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Which And What Utilities


Disclaimer

This essay does not describe an existing computer program, just one that should exist. This essay is about a suggested student project in Java programming. This essay gives a rough overview of how it might work. I have no source, object, specifications, file layouts or anything else useful to implementing this project. Everything I have prepared to help you is right here.

This project outline is not like the artificial, tidy little problems you are spoon-fed in school, when all the facts you need are included, nothing extraneous is mentioned, the answer is fully specified, along with hints to nudge you toward a single expected canonical solution. This project is much more like the real world of messy problems where it is up to you to fully the define the end point, or a series of ever more difficult versions of this project and research the information yourself to solve them.

Everything I have to say to help you with this project is written below. I am not prepared to help you implement it; or give you any additional materials. I have too many other projects of my own.

Though I am a programmer by profession, I don’t do people’s homework for them. That just robs them of an education.

You have my full permission to implement this project in any way you please and to keep all the profits from your endeavour.

Please do not email me about this project without reading the disclaimer above.

This is similar to the PathTool project. These are some simple command line diagnostic tools:
  1. which p.exe This searches the current path for the given executable file (fully qualified). It then displays all the occurences it finds, i.e. the fully qualified directories where it found that file and sets the return code to the number of instances it finds.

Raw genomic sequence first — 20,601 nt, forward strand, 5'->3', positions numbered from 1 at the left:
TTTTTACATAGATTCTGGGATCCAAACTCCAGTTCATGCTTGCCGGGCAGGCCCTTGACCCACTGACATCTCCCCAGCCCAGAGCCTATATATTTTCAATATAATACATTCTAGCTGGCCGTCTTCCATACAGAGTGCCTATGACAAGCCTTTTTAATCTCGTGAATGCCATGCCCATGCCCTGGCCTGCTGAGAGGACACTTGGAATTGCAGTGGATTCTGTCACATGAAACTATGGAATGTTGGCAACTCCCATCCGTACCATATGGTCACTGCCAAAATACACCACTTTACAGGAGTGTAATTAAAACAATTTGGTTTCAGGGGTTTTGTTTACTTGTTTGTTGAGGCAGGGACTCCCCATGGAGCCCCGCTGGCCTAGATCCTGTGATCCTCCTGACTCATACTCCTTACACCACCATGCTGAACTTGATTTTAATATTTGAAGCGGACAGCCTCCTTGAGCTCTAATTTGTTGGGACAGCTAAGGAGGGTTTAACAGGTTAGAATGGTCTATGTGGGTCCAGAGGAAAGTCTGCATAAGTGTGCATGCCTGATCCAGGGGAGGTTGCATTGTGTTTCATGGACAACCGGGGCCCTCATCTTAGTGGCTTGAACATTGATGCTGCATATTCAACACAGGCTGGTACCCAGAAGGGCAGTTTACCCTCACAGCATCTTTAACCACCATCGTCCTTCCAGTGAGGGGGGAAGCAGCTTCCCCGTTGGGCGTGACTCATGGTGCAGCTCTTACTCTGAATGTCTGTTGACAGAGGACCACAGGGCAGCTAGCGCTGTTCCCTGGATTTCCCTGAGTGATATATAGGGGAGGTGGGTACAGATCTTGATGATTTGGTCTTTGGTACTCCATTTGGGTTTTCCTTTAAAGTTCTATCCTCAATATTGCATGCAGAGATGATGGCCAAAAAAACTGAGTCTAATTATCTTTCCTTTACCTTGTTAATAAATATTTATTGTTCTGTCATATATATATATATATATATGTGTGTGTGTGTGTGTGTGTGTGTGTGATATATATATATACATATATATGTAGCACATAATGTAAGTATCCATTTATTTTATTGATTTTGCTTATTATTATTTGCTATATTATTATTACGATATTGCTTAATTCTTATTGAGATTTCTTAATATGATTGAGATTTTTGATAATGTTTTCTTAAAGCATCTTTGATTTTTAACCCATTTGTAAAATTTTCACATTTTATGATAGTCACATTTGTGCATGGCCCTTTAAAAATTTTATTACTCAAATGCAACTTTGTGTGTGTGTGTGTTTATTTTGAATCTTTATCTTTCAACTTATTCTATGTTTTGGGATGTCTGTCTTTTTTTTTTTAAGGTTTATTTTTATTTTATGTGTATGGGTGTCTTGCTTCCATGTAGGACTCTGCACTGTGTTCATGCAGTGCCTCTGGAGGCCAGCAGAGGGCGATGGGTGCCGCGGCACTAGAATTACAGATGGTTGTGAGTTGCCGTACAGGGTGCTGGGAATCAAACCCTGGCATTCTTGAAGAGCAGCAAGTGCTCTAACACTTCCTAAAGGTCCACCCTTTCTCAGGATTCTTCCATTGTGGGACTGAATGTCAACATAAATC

2. which X.Y.P.class does the same thing, but search the classpath, including any jars in the classpath for instances of X.Y.P.class. You can use simple wildcards such as *.P.class to look for the class in any package. *.*.class would get you a list of all classes available on the classpath. The search is case insensistive, but since Java is case-sensitive, only case-sensitive matches appear in the count. Case mismatches are highlighted.
  3. which getSize.method does the same thing, but search the classpath, including any jars in the classpath for instances of classes containing a getSize method. More elaborate versions would let you specify a more specific method signature. The utility should take a -cp option on the command line, defaulting to the SET classpath if there is none.
  4. what C:\temp\ThisFile.class Displays the fully qualified classname of the class corresponding to the file.
  5. what C:\temp\ThisJar.jar Displays the fully qualified classnames of all the classes in the jar.
Your what utility might be expanded to tell you interesting facts about other types of file. Eg. Ideally this is runs on any platform unmodified, though if you find yourself needing JNI (Java Native Interface), try at least to support both Windows and Linux, using JWS (Java Web Start) to select the correct native class.
Interface Finder: find classes on classpath implementing a given inteface
jar
jar verifier Project
JarCheck
JarLook
Java Jar Catalog Project
JWhich
Path and Classpath tool project

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